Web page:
News & Politics

What It’s Like to Get Your Tubes Tied at Age 33

Photograph by Lauren Bulbin

It took Kelly Carnes, a PR executive and entrepreneur, more than a decade to find a doctor who would help her live child-free.

“I frankly don’t understand how people can afford to have kids in DC. A big part of my decision, too, is the environmental impact. I don’t even like kids. I just think they’re obnoxious and annoying. Even worse than kids is usually their parents. Parents feeling entitled to you accommodating the reproductive choice they made. I find that to be really aggressive. You lose friends over it—they just disappear out of your life because they have other priorities, and that’s just sad.

“For about ten years, I would ask about tubal ligation when I went in for my Pap smear and was told, ‘You’ll change your mind.’ That was so infuriating. I was being patronized by doctors telling me they knew my mind more than I did. Especially doctors who were female and had kids.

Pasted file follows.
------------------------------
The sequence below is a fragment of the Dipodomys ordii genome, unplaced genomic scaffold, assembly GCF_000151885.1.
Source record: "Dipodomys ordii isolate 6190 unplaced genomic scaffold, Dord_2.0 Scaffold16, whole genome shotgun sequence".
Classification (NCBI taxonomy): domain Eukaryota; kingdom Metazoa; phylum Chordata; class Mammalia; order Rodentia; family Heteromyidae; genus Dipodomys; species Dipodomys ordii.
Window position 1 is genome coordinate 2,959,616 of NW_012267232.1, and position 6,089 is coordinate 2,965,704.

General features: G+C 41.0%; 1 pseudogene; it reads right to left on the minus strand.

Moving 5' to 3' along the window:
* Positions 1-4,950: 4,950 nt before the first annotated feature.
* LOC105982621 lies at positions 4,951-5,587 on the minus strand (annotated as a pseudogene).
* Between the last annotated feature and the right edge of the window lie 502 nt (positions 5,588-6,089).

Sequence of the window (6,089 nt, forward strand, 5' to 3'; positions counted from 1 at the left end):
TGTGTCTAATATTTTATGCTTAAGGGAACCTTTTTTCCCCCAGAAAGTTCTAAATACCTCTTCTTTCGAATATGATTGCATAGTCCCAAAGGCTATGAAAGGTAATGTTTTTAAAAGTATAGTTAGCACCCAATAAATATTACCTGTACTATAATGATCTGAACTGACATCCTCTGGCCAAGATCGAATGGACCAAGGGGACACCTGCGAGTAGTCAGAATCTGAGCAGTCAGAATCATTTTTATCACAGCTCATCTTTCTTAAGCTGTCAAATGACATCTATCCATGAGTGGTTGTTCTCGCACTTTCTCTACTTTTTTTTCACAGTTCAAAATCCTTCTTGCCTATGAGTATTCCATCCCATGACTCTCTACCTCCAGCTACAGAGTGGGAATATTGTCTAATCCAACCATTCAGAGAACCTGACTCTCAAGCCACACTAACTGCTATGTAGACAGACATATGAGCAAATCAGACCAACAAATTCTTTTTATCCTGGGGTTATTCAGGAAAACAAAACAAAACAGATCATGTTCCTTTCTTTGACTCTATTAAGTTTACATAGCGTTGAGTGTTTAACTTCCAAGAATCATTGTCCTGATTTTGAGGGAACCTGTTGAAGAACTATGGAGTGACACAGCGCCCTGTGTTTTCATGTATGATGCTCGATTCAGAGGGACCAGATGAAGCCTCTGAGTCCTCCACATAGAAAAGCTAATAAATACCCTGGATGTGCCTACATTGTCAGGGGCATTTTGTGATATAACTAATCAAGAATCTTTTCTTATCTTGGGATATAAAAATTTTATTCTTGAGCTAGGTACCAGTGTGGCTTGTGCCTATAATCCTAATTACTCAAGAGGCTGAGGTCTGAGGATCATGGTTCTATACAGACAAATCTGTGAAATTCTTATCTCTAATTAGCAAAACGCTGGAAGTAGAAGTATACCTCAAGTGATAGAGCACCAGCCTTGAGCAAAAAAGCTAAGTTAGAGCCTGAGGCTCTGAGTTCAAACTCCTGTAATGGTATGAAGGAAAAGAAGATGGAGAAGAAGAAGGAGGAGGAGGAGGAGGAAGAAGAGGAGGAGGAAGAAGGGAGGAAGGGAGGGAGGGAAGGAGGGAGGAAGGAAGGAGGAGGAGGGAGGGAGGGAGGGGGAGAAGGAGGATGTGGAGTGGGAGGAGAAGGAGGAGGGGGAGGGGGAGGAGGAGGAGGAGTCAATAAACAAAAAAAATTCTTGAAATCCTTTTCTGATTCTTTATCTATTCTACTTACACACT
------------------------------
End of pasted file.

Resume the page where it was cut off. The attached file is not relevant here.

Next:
This story is part of Washingtonian‘s feature “What It’s Like to Be a Woman in Washington.” For more:

“I had kind of given up. Then I had to switch doctors and, bless his heart, Sylvester Booker at Howard University Hospital said he’d perform the operation. After that appointment, I literally walked an hour down U Street, got a jumbo slice of pizza, sat on a curb, and cried. I was so relieved. Six weeks later, I was in the hospital. I came home afterwards and took a black-and-white photo of an empty oven.

“My mother and I have a hard time with this. Everybody else has been like, ‘You know what? You came to my baby shower and bought me a present. I’m sending you a bottle of wine because you’re making your own reproductive choice and I support that.’ Without a child, I’ve been able to start a business, buy a house, take on professional projects and entrepreneurial projects, travel. I got married last year. There was no room for confusion. We get to do a lot of really fun things, like dress up in really insane cosplay costumes that we spend all our money on. I think I get to play a lot more.”

This article appears in the October 2019 issue of Washingtonian.

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Mimi Montgomery Washingtonian
Associate Editor

Mimi Montgomery joined Washingtonian in 2018. Her work has appeared in Outside Magazine, Washington City Paper, DCist, and PoPVille. Originally from North Carolina, she now lives in Petworth.